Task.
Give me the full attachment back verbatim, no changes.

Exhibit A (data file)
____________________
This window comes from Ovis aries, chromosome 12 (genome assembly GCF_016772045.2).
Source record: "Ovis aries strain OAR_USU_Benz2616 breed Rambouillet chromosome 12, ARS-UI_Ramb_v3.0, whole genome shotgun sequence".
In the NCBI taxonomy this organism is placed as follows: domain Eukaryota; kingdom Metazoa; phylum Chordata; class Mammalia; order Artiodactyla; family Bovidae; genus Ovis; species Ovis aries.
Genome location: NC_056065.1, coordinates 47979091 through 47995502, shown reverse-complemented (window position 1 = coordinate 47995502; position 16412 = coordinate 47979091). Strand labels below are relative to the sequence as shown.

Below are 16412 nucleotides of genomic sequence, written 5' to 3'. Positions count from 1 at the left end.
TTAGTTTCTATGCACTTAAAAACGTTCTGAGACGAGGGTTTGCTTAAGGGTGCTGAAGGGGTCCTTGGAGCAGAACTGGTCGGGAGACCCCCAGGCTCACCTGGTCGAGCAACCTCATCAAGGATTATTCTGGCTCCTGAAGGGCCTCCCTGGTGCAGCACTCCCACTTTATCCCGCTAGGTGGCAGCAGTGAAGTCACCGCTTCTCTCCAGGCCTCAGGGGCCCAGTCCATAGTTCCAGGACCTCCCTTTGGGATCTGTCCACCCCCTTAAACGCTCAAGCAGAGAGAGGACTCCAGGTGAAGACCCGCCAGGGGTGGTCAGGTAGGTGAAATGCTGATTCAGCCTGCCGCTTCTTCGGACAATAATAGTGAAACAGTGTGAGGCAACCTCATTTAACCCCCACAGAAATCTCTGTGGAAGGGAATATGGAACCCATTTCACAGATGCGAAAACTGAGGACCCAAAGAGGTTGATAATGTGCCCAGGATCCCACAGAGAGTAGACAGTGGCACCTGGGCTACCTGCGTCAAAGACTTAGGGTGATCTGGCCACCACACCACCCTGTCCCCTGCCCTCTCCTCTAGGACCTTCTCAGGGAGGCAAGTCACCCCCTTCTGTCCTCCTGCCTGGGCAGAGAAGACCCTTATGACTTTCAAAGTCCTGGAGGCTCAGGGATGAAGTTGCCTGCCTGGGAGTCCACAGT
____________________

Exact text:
This window comes from Ovis aries, chromosome 12 (genome assembly GCF_016772045.2).
Source record: "Ovis aries strain OAR_USU_Benz2616 breed Rambouillet chromosome 12, ARS-UI_Ramb_v3.0, whole genome shotgun sequence".
In the NCBI taxonomy this organism is placed as follows: domain Eukaryota; kingdom Metazoa; phylum Chordata; class Mammalia; order Artiodactyla; family Bovidae; genus Ovis; species Ovis aries.
Genome location: NC_056065.1, coordinates 47979091 through 47995502, shown reverse-complemented (window position 1 = coordinate 47995502; position 16412 = coordinate 47979091). Strand labels below are relative to the sequence as shown.

Below are 16412 nucleotides of genomic sequence, written 5' to 3'. Positions count from 1 at the left end.
TTAGTTTCTATGCACTTAAAAACGTTCTGAGACGAGGGTTTGCTTAAGGGTGCTGAAGGGGTCCTTGGAGCAGAACTGGTCGGGAGACCCCCAGGCTCACCTGGTCGAGCAACCTCATCAAGGATTATTCTGGCTCCTGAAGGGCCTCCCTGGTGCAGCACTCCCACTTTATCCCGCTAGGTGGCAGCAGTGAAGTCACCGCTTCTCTCCAGGCCTCAGGGGCCCAGTCCATAGTTCCAGGACCTCCCTTTGGGATCTGTCCACCCCCTTAAACGCTCAAGCAGAGAGAGGACTCCAGGTGAAGACCCGCCAGGGGTGGTCAGGTAGGTGAAATGCTGATTCAGCCTGCCGCTTCTTCGGACAATAATAGTGAAACAGTGTGAGGCAACCTCATTTAACCCCCACAGAAATCTCTGTGGAAGGGAATATGGAACCCATTTCACAGATGCGAAAACTGAGGACCCAAAGAGGTTGATAATGTGCCCAGGATCCCACAGAGAGTAGACAGTGGCACCTGGGCTACCTGCGTCAAAGACTTAGGGTGATCTGGCCACCACACCACCCTGTCCCCTGCCCTCTCCTCTAGGACCTTCTCAGGGAGGCAAGTCACCCCCTTCTGTCCTCCTGCCTGGGCAGAGAAGACCCTTATGACTTTCAAAGTCCTGGAGGCTCAGGGATGAAGTTGCCTGCCTGGGAGTCCACAGT